Questions were raised immediately after the presentation. One commissioner asked what the speed of the SUV had been when it was heading towards Turner. Before Pytlak could answer, Leach went up to the microphone and said there was something he needed to add to the account, but failed to answer the commissioner's question, sidestepping it entirely.



One speaker who witnessed the shooting and called it, an "execution" said that he had found a spent slug in the sidewalk in an area that was not roped off by police investigators. When he informed the investigators, they simply joked that he should do their job and did not take it seriously, he said.



Several Latino speakers told the police department that it had done its job well, in terms of serving as judge, jury and executioner for someone who was driving under the influence and that there had been a history in Riverside of police officers killing Latinos. Some criticized comments made by a Riverside County District Attorney's office representative the first day after the shooting, when he said that it was a justifiable shooting and that the officers' lives had been in danger. One speaker called for criminal indictments against the officers.



Several current and former members of the city's Human Relations Commission and various police department advisory boards chastized those people's comments as "inappropriate," ones that would foster a "lack of trust," completely ignoring the city's turbulent relationship with its law enforcement agency.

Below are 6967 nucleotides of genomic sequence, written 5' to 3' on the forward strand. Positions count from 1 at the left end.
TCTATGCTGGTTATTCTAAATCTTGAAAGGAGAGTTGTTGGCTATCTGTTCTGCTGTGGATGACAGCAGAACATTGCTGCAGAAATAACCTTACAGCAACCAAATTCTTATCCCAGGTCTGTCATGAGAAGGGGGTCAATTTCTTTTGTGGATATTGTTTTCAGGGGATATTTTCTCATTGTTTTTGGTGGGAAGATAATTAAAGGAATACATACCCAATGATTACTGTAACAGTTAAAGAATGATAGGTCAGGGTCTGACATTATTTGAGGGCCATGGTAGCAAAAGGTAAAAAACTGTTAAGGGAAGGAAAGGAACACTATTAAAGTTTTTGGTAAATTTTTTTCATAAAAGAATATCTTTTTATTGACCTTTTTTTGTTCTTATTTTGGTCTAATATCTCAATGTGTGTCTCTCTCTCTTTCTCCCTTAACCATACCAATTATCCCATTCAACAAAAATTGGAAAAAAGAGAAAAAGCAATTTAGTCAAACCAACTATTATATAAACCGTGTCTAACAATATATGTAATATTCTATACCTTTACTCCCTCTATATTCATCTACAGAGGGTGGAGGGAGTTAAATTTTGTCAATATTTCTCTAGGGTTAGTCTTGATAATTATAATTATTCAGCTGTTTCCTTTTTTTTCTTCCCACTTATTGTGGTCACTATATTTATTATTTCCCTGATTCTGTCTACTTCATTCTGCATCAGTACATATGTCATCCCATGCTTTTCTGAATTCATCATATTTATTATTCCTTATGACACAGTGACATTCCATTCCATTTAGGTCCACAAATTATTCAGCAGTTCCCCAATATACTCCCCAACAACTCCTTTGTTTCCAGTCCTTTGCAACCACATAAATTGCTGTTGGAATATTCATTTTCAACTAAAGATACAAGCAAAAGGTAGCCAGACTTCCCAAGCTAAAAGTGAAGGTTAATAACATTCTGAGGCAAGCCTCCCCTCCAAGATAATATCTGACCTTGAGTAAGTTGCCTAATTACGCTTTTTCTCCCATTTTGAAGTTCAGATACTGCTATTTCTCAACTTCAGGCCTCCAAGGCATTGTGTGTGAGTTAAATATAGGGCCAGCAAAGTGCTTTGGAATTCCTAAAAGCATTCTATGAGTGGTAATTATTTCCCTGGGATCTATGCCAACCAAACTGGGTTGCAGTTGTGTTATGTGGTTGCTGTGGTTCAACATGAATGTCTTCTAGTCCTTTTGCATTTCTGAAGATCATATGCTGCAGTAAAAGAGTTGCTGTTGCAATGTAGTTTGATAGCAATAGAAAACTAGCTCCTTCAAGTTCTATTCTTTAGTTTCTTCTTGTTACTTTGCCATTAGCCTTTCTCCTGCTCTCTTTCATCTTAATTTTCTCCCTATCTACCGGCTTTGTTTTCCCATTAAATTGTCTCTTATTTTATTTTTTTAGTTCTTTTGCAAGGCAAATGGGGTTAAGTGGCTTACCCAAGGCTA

Others appeared to think that if they criticized or questioned a police shooting that the police would stop fighting crime in their communities which are suffering gang violence triggered in part by a series of mass arrests made five years ago, which catalyzed several prison gangs into fighting a war over these communities.



One speaker, the chair of the Human Relations Commission(otherwise known as the "supper club" because its main function appears to be attending dinners and conferences), said to the commission that she knew internal affairs would do a thorough investigation but the community did not know, and she knew many things about the police but the community did not, believing apparently that being white and upper middle-class and on a police advisory board imparts knowlege on a person that 30 years of relationships with police have failed to impart on Black and Latino communities.

She urged for an independent investigation, if only to foster good will and to help police officers get better training. Two representatives of Internal Affairs had a good chuckle over those comments, as they did those made by other speakers.



The Munoz family filed a law suit with attorney Andrew Roth alleging human rights violations committed against Munoz when officers shot him.



In the wake of the controversial shooting of Tyisha Miller by four police officers in 1998, the police department was investigated by federal and state agencies and entered into a five-year stipulated agreement with Attorney General, Bill Lockyer's office in March 2001. As part of the binding agreement, the department had to implement a series of reforms which addressed issues involving inadequate training and equipment and a working environment that was hostile to men of color and women.

The police department was required to hire a consultant to moniter reforms, and retained Joseph Brann who attended the meeting but did not speak.